This new tech can stop crimes before they happen, and that's terrifying.

Imagine you're all alone in a low-lit parking lot when a big, white robot rolls up to you and offers its protection.

Congratulations: You just met the Knightscope K5, the latest in pre-crime technology!



Weirder things have happened, right? I mean, not many weirder things, but definitely some weirder things. GIF via Knightscope/YouTube.

It might look like the lovechild of R2-D2 and a Dalek, but the K5 is actually the world's first "autonomous data machine." (At least according to the press materials.)

What this actually means is that it roves around parking lots in Silicon Valley using facial recognition software to identify potential criminals, broadcasting massive amounts of information back to the company's private data center, and generally policing through (admittedly adorable) intimidation.

And what's more, this shiny robot cop can be rented out for as low as $6.25 an hour.


All in a day's work. GIF from "Robocop."

Are you feeling like you're living in the future yet? 'Cause the K5 ain't the only tech that allegedly stops crime before it happens.

Back in 2008, the Department of Homeland Security created the Fast Attribute Screening Technology, or FAST. Originally known as Project Hostile Intent (can't imagine why they changed it?), this data-crunching program uses physiological and behavioral patterns to identify individuals with potential to commit violent crimes.

And in September 2015, Hitachi released its fancy new Predictive Crime Analytics, which uses thousands of different factors from weather patterns to word usage in social media posts to identify when and where the next crime could happen.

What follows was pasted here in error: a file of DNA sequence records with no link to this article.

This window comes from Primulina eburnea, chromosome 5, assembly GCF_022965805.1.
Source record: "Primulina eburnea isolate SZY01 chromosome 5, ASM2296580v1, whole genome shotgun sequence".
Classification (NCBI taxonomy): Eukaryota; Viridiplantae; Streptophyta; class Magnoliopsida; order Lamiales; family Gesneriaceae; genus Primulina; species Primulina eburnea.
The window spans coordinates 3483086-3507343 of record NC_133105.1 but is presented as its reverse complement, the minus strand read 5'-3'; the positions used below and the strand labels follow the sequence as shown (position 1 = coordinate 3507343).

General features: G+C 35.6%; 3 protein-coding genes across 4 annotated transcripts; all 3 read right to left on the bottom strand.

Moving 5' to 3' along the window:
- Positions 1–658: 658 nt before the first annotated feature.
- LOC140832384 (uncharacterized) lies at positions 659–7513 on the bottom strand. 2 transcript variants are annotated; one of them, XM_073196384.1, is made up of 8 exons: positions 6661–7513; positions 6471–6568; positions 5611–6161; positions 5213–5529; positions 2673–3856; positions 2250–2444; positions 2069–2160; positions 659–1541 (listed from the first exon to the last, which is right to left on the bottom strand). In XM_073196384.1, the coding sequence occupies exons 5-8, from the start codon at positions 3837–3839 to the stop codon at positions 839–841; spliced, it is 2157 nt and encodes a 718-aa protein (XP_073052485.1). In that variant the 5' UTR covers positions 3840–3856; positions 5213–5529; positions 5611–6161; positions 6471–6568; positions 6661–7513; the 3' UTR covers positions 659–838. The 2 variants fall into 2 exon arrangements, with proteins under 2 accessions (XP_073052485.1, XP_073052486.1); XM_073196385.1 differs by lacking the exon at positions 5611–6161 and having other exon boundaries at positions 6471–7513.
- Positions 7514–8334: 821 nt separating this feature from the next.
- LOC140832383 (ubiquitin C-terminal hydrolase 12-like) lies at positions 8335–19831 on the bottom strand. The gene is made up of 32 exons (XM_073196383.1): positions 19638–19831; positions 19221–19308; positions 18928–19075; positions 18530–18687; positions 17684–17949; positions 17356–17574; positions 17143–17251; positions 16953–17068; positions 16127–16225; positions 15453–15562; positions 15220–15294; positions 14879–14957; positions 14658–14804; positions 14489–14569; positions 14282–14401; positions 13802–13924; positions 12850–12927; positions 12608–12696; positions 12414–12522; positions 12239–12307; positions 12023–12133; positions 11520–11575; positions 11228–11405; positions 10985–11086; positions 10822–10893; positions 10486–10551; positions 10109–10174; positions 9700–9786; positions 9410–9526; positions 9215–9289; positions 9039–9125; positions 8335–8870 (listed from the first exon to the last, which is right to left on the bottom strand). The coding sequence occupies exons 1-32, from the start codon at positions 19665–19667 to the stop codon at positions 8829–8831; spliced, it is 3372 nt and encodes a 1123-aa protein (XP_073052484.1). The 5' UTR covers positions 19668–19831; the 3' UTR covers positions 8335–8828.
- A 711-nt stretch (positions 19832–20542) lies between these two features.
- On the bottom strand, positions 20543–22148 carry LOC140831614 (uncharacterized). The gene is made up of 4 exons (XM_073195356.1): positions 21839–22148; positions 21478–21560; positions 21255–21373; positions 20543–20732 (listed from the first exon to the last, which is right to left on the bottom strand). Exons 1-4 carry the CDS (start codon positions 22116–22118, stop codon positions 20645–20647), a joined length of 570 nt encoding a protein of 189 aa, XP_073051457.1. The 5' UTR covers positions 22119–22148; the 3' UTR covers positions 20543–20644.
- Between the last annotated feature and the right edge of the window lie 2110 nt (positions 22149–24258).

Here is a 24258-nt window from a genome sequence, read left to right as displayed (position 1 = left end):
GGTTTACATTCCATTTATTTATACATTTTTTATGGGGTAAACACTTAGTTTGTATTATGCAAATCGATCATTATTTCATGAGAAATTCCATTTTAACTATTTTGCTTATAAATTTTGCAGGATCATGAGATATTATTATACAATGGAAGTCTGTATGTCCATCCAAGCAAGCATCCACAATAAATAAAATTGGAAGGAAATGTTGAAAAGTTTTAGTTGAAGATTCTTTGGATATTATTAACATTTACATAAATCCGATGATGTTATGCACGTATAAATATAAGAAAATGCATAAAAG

"We're trying to provide tools for public safety so that [law enforcement is] armed with more information on who's more likely to commit a crime," explained Darrin Lipscomb, one of the creators of this crime-monitoring technology, in a Fast Company article.

He also said, "A human just can't handle when you get to the tens or hundreds of variables that could impact crime."

Sounds an awful lot like a certain Spielberg action movie starring a pre-couch-jumping Tom Cruise.


Speaking of curious behavioral patterns... GIF from "Minority Report."

So what are we waiting for? Let's use all this awesome new technology to put a stop to crime before it starts!

Except ... it's not "crime" if it hasn't happened, is it? You can't arrest someone for trying every car door in the parking lot, even if you do feel pretty confident that they're looking for an open one so they can search inside for things to steal.

And even then: How can you tell the difference between a thief, a homeless person looking for a place to sleep, or someone who just got confused about which car was theirs?

GIF from "Robocop."

Besides: What if the algorithms used in this pre-crime technology are just as biased as human behavior?

Numbers don't lie. But numbers also exist within a context, which means the bigger picture might not be as black and white as you'd think.

Consider the stop-and-frisk policies that currently exist in cities like New York or the TSA screening process at the airport. Those in favor might argue that if black and Muslim Americans are more likely to commit violent crimes, then it makes sense to treat them with extra caution. Those opposed would call that racial profiling.

As for the supposedly objective predictive robot cops? Based on the data available to them, they'd probably rule in favor of racial profiling.

Author/blogger Cory Doctorow explains this problem pretty succinctly:

"The data used to train the algorithm comes from the outcomes of the biased police activity. If the police are stop-and-frisking brown people, then all the weapons and drugs they find will come from brown people. Feed that to an algorithm and ask it where the police should concentrate their energies, and it will dispatch those cops to the same neighborhoods where they've always focused their energy, but this time with a computer-generated racist facewash that lets them argue that they're free from bias."


See how quickly this spirals downward? GIF from "Robocop."

Pre-crime measures might make us feel safer. But they could lead to some even scarier scenarios.

By trying to stop crimes before they happen, we actually end up causing more crime. Just look at all the wonderful work that law enforcement agencies have already done by inadvertently creating terrorists and freely distributing child pornography.